My whole life, I have had the privilege of living in an international community. Both schools I have attended are renowned for the multi-cultural experiences they offer. By default, I was called an international student- which for me was ironic.
I was born in Switzerland, and I am inherently American thanks to my parents. Up until 2 weeks ago, the only citizenship I held was that of a country I did not feel as connected to as others with the same citizenship. I was proud to be American, and still am – but I was proud because my American friends and my parents were and so I felt like I needed to be. Everyone around me has at least 2 passports, has lived in other countries and is worthy of being called ‘international’. The word itself, with the prefix inter, means among two nations- and I was a citizen of only one (not that if anyone isn’t a citizen of multiple countries that they’re not international- citizenship doesn’t define that, it’s just how I felt at the time). The connection I have to the USA is family, whom I visit every other year. The longest period of time I was ever there was 6 weeks, and the states were supposedly ‘my home’. The only ‘home’ it was for me was my passport home, that’s it.
When I would say “I’m American.” I dreaded the follow-up: “Oh, where from?” because I would have no answer and suddenly, my citizenship seemed unreal. It didn’t count. Now that I am officially Swiss, follow-up questions are easier to answer (except for “So you speak Swedish then?” *sigh*).
I received my bright red passport and fingerprint encrypted ID card, after over three years since the process began. Since I was born here, I had to have lived here for 13 years to be eligible so I started right after my birthday and now I’m 5 months shy of turning 17.
My family, like many here, is diplomatic through the United Nations, being Americans abroad. Considering Swiss citizenship, I knew that there would be upsides and downsides. I am tax-exempt, once I start driving I get reduced gas prices, and can shop completely duty-free. My folks aren’t Swiss and aren’t planning to be, so I get to benefit from the status till I turn 18 and then will have to fend for myself.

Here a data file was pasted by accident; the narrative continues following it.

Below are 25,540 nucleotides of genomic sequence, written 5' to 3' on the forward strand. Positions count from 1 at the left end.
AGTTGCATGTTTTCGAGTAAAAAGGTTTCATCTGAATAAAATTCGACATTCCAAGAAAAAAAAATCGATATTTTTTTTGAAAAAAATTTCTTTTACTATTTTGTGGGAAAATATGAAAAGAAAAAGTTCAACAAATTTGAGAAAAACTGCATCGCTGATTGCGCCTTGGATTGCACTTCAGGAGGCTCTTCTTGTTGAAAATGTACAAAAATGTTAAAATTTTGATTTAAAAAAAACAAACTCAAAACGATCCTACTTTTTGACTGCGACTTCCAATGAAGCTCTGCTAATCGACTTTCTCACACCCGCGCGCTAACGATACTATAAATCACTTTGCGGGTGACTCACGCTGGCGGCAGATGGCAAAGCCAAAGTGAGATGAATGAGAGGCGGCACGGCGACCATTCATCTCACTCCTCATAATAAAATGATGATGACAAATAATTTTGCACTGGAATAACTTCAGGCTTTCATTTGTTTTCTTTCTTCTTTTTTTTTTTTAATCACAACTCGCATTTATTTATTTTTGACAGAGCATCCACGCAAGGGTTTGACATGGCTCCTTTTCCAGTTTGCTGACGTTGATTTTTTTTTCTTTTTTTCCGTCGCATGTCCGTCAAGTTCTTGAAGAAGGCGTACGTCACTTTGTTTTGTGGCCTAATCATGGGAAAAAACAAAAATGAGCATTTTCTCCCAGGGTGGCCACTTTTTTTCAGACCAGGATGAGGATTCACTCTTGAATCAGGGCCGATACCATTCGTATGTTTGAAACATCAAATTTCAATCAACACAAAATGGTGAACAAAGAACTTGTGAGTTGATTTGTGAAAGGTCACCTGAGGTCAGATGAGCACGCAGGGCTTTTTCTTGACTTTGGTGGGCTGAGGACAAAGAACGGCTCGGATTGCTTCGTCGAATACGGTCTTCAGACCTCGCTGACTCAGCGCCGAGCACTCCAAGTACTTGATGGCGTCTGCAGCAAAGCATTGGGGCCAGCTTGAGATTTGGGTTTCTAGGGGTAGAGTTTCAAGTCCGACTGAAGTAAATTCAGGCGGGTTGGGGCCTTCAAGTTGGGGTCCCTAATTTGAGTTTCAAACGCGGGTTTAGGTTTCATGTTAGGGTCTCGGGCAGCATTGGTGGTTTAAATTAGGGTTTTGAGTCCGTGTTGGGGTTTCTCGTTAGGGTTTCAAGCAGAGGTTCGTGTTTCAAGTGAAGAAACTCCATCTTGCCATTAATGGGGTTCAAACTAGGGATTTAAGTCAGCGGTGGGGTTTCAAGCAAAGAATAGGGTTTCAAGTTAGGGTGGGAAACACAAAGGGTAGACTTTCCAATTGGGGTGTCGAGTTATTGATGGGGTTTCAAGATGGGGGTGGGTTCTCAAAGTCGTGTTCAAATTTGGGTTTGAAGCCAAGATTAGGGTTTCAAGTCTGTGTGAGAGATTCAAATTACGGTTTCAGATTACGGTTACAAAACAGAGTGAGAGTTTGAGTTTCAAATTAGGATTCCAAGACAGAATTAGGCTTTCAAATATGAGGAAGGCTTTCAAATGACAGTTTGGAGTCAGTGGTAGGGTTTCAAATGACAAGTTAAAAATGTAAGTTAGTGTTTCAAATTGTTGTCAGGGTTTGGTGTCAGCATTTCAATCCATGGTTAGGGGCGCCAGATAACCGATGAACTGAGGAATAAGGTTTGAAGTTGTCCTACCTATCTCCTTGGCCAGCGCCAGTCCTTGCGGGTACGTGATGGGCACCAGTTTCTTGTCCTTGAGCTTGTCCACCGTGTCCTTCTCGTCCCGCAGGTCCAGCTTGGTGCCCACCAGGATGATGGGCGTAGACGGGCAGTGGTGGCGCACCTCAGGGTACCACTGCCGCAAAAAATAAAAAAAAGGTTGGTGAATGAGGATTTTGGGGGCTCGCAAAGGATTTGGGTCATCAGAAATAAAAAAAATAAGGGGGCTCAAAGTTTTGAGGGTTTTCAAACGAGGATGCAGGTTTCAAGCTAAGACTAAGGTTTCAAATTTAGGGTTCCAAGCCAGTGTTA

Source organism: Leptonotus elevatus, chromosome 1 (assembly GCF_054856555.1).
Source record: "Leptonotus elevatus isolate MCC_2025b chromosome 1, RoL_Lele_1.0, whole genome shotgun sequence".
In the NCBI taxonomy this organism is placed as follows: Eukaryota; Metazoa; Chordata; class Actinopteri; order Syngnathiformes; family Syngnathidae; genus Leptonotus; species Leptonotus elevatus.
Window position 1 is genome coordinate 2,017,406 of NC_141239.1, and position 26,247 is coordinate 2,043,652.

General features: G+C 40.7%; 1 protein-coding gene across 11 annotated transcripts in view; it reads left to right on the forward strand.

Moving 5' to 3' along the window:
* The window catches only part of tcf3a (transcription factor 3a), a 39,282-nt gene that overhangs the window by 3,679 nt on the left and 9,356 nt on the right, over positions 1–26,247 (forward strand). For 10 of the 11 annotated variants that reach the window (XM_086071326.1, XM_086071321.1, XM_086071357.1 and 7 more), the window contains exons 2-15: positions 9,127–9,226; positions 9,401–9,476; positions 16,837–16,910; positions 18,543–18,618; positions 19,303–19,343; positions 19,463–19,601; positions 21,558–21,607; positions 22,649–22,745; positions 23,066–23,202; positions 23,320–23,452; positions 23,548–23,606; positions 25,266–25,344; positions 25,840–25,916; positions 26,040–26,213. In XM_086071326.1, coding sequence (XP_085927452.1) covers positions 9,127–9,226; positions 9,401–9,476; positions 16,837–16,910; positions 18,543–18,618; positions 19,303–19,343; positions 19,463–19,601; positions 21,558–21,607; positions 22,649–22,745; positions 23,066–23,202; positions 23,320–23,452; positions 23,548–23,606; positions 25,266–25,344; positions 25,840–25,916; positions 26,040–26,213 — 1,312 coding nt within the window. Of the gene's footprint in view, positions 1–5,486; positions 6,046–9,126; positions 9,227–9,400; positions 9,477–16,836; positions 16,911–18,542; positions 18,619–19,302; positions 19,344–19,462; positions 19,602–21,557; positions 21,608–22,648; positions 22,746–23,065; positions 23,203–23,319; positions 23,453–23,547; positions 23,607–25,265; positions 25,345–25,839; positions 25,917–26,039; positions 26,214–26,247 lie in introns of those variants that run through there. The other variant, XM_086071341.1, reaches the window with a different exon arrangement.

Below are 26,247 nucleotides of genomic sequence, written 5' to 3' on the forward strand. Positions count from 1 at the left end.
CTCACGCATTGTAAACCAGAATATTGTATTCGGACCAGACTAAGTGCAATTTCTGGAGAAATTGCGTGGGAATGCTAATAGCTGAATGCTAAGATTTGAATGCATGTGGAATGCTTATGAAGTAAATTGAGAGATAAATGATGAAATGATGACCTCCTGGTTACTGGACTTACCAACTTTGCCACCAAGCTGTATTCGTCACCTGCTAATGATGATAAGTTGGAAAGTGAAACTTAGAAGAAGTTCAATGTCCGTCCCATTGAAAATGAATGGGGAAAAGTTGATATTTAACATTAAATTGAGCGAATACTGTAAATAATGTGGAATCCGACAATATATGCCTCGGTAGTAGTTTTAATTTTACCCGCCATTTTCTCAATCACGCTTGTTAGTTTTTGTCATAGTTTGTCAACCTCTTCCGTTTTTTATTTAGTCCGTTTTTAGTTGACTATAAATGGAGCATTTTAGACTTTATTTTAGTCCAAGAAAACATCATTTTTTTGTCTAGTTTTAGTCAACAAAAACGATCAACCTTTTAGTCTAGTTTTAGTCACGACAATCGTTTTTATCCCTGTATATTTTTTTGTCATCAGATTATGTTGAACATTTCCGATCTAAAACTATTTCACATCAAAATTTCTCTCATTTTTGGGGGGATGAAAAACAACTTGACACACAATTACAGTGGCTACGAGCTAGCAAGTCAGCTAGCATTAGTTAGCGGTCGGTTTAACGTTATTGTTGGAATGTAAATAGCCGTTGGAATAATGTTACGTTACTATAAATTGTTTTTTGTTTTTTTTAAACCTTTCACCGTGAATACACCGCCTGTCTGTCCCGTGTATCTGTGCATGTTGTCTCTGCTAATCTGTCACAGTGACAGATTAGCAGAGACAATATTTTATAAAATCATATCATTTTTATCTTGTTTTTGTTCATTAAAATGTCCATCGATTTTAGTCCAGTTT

So for those of you either wondering why the heck I would do this or for those of you who may be considering doing the same as me, I have found that there are benefits from being a Swiss citizen, that it was worth the time and fees (and more fees, and more fees) for me.
- I can never be deported from Switzerland, no matter what. If I commit a crime, wherever and however it may be, the Swiss cannot kick me out and I can stay in my home canton for trial as needed. Not planning on needing that benefit, but you never know.
- I automatically have a Swiss bank account opened for me, which would’ve been hard if I had tried opening one as an American. Americans don’t have the best reputation concerning Swiss Banks.
- Because of bilateral agreements between Switzerland and the EU, I can legally work anywhere in Europe without going through all the permit paperwork.
- I will be able to vote in national and local elections, and even run for mayor, and some executive government positions! Even though I am American, I was not born in the US and so I cannot run for local or national positions there.
- Because of Switzerland’s fantastic reputation, it is the one of the most advantageous in the world in terms of minimizing the need for visa requirements when traveling. I will be able to travel easier and won’t need a tourist visa for most countries.
- If I get married and want to come back to Switzerland, my spouse would automatically be granted a residence permit free of charge.
And the best one, in my opinion:
7. My children will inherit Swiss citizenship automatically because of my own. They will get all these benefits and more! Because I am now Swiss, generations to come in my family will inherit citizenship through me (which is weird to think about now, but also cool).
It’s still a new concept for me, to refer to myself as Swiss. I am still overly proud to be American, and I’m not planning to change that anytime soon. Over the course of the three years, I cannot tell you how many times I had to go get my picture taken, sign forms, tell secretaries that yes, my first name is Parker and reassure officials that I have always been short and that I’m not going to grow. I received three phone calls from the government during class, to confirm I really did speak french (and of course to make sure I had got my own name right, yet again) and those were a little bit stressful to say the least, and now people wonder why I have that number in my contacts.
But really- overall the whole thing was confusing, time-consuming, expensive but incredibly rewarding. And I cannot wait to see what it brings me for the future. Hop Schweiz?